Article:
Watch the Crystal Chandeliers! Incan Yma Sumac, the Five-Octave Phenom of the '50s, Is Back in Camp
"The forest creatures taught me how to sing," she says, explaining her approach.
A cult favorite some 35 years ago, Yma was one of the most unlikely of stars, an exotic curiosity. People came to hear her span a superhuman five octaves and to watch her prowl around the stage striking exaggerated poses. Yma was a performance artist before anyone even heard of the phrase. Hollywood cast her in Secret of the Incas and Omar Khayyam, in which she felled a temple when she sang to it. Now the Peruvian hoot is back, and a coterie curious to see if she can still make those sounds has bought out her three-week stint at the Ballroom in New York. "She has a wild, grandiose dimension," says French designer Thierry Mugler, just one of the fans. "I love her savage side, the screams, the jungle sounds, the onomatopoeia." Naturally, the camp claque adores her. "She was my idol growing up," says Holly Woodlawn, a female impersonator in several Warhol movies. "She made me want to become an Egyptologist." David Letterman has booked her.
Myth and hype have always accompanied Yma Sumac (pronounced eee maw, sue mack). She was billed as "The Last of the Inca Princesses" and her press agents swore she was the direct descendant of an Inca emperor. Others said she was a publicity fraud, that Yma Sumac was Amy Camus spelled backward and that she came from Brooklyn. As she sits in the Ballroom dining room, eating tapas and drinking a Peruvian cocktail called pisco sour, she smiles at the tales told about her. Gone is the hauteur. She's sweet and grandmotherly as she speaks in a heavy Latin accent. "Once I saw that man who made up the story about my name and I went to scold him but he ran away. Of course I am Yma. But Yma is not that arrogant woman onstage. Yma is very simple, very human." She gives no date of birth (she's probably in her late 50s) and is intent on keeping the legends alive. "At night in my bedroom I hear the whoo-whoo of the little birds and I hear the dogs barking very sad," she says. "That's what I put in my records. I don't bark bow-wow, but I bark whoo, and I sing like the birdies."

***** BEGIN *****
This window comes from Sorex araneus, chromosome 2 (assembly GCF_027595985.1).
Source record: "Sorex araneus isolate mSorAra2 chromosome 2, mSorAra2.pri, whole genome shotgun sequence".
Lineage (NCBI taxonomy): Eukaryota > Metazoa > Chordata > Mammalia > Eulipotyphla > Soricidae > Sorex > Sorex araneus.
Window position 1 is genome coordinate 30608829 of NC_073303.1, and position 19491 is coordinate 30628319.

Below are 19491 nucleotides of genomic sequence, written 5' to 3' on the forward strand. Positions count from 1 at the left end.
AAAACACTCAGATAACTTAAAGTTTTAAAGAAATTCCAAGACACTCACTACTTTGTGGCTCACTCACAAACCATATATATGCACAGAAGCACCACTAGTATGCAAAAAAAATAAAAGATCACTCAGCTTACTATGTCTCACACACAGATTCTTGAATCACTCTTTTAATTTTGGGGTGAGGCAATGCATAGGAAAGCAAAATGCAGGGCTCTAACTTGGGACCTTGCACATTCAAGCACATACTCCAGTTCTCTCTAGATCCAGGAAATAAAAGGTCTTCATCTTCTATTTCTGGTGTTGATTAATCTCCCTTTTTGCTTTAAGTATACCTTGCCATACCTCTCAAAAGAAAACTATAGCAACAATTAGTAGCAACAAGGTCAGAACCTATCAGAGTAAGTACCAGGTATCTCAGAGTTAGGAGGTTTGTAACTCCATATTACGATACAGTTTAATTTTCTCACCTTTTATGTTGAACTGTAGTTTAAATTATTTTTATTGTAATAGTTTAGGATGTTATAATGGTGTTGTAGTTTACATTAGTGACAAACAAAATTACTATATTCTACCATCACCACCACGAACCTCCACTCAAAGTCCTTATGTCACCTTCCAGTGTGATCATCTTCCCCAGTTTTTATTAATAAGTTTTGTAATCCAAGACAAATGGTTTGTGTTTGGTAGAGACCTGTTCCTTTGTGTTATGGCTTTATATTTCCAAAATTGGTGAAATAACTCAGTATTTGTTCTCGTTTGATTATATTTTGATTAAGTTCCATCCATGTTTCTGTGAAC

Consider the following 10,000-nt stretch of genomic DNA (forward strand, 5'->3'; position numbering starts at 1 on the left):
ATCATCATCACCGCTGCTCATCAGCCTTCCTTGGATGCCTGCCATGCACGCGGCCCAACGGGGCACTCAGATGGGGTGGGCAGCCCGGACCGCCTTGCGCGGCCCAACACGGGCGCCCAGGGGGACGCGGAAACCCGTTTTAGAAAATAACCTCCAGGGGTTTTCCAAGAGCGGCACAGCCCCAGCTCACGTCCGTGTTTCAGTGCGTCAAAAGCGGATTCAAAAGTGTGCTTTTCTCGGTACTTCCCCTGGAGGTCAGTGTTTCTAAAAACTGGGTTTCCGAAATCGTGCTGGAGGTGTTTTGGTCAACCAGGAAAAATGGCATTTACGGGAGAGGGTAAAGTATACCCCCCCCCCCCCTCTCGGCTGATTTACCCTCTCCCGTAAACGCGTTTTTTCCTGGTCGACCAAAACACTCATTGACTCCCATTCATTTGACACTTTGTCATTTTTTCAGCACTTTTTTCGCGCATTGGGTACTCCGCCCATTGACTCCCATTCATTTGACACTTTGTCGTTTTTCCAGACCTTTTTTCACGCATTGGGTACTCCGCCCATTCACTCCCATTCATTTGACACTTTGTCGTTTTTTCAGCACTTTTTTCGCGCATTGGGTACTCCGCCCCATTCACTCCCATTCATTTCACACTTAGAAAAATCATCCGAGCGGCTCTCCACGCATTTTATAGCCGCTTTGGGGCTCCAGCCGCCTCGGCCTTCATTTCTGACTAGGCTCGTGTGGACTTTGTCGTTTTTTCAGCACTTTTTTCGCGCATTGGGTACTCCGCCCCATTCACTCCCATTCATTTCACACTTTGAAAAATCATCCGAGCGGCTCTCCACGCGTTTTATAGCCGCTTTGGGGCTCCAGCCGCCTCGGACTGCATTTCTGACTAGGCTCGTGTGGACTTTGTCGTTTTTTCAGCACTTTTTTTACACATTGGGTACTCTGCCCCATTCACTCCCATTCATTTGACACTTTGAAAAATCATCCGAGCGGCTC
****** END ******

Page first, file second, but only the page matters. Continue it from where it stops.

Yma claims she started making those sounds at 9, and when her wealthy farming family sent her at 15 to a convent in Lima, she worked on her singing. She married Peruvian composer Moises Vivanco and came to the U.S., scoring a big success with a Hollywood Bowl concert in 1952. In the mid '50s she was pulling in $25,000 a week in Las Vegas. Khrushchev invited her to Russia in 1962, and she was such a hit she stayed for six months. "Everyone loved Yma," she says.
Then they started to forget her. Yma's campy Peruvian act was out of sync with the protest-conscious '60s. Her marriage fell apart when she found her husband dallying with other women. "All men is cuckoo," says Yma. "They like all the girls. No matter what country, man is a man." She returned to the Andes to raise her son, now in college in Madrid, and, she says dramatically, "to be reborn."
Miraculously, Yma Sumac has been. Capitol Records is re-releasing her albums, some on CDs. Her new agent, Alan Eichler, has big plans. "Yma belongs in Vegas," he proclaims. "She needs volcanos and earthquakes and shrunken heads. We want natives carrying her in on their shoulders." A new generation is discovering her. Lily Tomlin came to see her three times in L.A. and Bill Murray had her autograph his album. But though her Peruvian yodeling now sounds like mainstream New Wave, Yma remains a mysterious relic from another world. "All the big stars have come to see Yma," she says proudly. "Virginia Mayo, Aldo Ray."
And when told that Cyndi Lauper adores her music, she shrugs and asks, "Who's he?"